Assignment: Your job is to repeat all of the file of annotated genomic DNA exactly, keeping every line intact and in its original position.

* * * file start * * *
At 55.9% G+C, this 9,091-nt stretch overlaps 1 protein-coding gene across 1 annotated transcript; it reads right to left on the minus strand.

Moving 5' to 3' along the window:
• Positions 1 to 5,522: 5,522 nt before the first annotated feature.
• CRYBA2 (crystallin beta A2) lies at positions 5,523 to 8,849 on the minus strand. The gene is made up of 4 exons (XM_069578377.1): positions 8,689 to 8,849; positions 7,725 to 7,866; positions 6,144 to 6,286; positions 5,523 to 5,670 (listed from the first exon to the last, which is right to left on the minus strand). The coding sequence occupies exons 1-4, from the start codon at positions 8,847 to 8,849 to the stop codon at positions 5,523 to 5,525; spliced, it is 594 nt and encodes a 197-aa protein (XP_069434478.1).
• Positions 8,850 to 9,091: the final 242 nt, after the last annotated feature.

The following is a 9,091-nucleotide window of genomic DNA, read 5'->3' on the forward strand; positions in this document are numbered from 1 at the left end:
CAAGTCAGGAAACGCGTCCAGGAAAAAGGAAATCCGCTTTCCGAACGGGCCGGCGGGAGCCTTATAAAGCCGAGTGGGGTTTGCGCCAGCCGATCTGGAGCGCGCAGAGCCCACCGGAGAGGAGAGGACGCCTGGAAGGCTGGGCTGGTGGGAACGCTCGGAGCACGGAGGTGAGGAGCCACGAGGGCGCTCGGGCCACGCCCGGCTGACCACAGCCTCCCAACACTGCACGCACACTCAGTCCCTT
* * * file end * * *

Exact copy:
At 55.9% G+C, this 9,091-nt stretch overlaps 1 protein-coding gene across 1 annotated transcript; it reads right to left on the minus strand.

Moving 5' to 3' along the window:
• Positions 1 to 5,522: 5,522 nt before the first annotated feature.
• CRYBA2 (crystallin beta A2) lies at positions 5,523 to 8,849 on the minus strand. The gene is made up of 4 exons (XM_069578377.1): positions 8,689 to 8,849; positions 7,725 to 7,866; positions 6,144 to 6,286; positions 5,523 to 5,670 (listed from the first exon to the last, which is right to left on the minus strand). The coding sequence occupies exons 1-4, from the start codon at positions 8,847 to 8,849 to the stop codon at positions 5,523 to 5,525; spliced, it is 594 nt and encodes a 197-aa protein (XP_069434478.1).
• Positions 8,850 to 9,091: the final 242 nt, after the last annotated feature.

The following is a 9,091-nucleotide window of genomic DNA, read 5'->3' on the forward strand; positions in this document are numbered from 1 at the left end:
CAAGTCAGGAAACGCGTCCAGGAAAAAGGAAATCCGCTTTCCGAACGGGCCGGCGGGAGCCTTATAAAGCCGAGTGGGGTTTGCGCCAGCCGATCTGGAGCGCGCAGAGCCCACCGGAGAGGAGAGGACGCCTGGAAGGCTGGGCTGGTGGGAACGCTCGGAGCACGGAGGTGAGGAGCCACGAGGGCGCTCGGGCCACGCCCGGCTGACCACAGCCTCCCAACACTGCACGCACACTCAGTCCCTT